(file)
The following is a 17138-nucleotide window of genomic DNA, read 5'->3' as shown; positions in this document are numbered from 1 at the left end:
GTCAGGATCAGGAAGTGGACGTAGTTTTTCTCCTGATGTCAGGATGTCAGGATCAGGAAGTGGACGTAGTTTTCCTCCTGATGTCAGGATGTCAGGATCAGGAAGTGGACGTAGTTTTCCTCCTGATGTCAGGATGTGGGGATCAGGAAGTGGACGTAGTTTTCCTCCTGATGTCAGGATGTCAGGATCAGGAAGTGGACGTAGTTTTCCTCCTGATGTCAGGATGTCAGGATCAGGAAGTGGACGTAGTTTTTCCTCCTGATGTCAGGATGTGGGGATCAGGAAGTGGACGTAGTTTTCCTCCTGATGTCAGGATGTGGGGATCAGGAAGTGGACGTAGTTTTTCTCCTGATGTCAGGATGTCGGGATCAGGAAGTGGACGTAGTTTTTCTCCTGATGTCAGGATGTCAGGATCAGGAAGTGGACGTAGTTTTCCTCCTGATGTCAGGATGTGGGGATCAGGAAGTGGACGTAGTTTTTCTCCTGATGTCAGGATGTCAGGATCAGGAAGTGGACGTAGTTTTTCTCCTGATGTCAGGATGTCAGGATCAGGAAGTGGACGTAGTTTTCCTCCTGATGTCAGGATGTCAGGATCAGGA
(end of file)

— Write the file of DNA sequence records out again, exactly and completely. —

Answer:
The following is a 17138-nucleotide window of genomic DNA, read 5'->3' as shown; positions in this document are numbered from 1 at the left end:
GTCAGGATCAGGAAGTGGACGTAGTTTTTCTCCTGATGTCAGGATGTCAGGATCAGGAAGTGGACGTAGTTTTCCTCCTGATGTCAGGATGTCAGGATCAGGAAGTGGACGTAGTTTTCCTCCTGATGTCAGGATGTGGGGATCAGGAAGTGGACGTAGTTTTCCTCCTGATGTCAGGATGTCAGGATCAGGAAGTGGACGTAGTTTTCCTCCTGATGTCAGGATGTCAGGATCAGGAAGTGGACGTAGTTTTTCCTCCTGATGTCAGGATGTGGGGATCAGGAAGTGGACGTAGTTTTCCTCCTGATGTCAGGATGTGGGGATCAGGAAGTGGACGTAGTTTTTCTCCTGATGTCAGGATGTCGGGATCAGGAAGTGGACGTAGTTTTTCTCCTGATGTCAGGATGTCAGGATCAGGAAGTGGACGTAGTTTTCCTCCTGATGTCAGGATGTGGGGATCAGGAAGTGGACGTAGTTTTTCTCCTGATGTCAGGATGTCAGGATCAGGAAGTGGACGTAGTTTTTCTCCTGATGTCAGGATGTCAGGATCAGGAAGTGGACGTAGTTTTCCTCCTGATGTCAGGATGTCAGGATCAGGA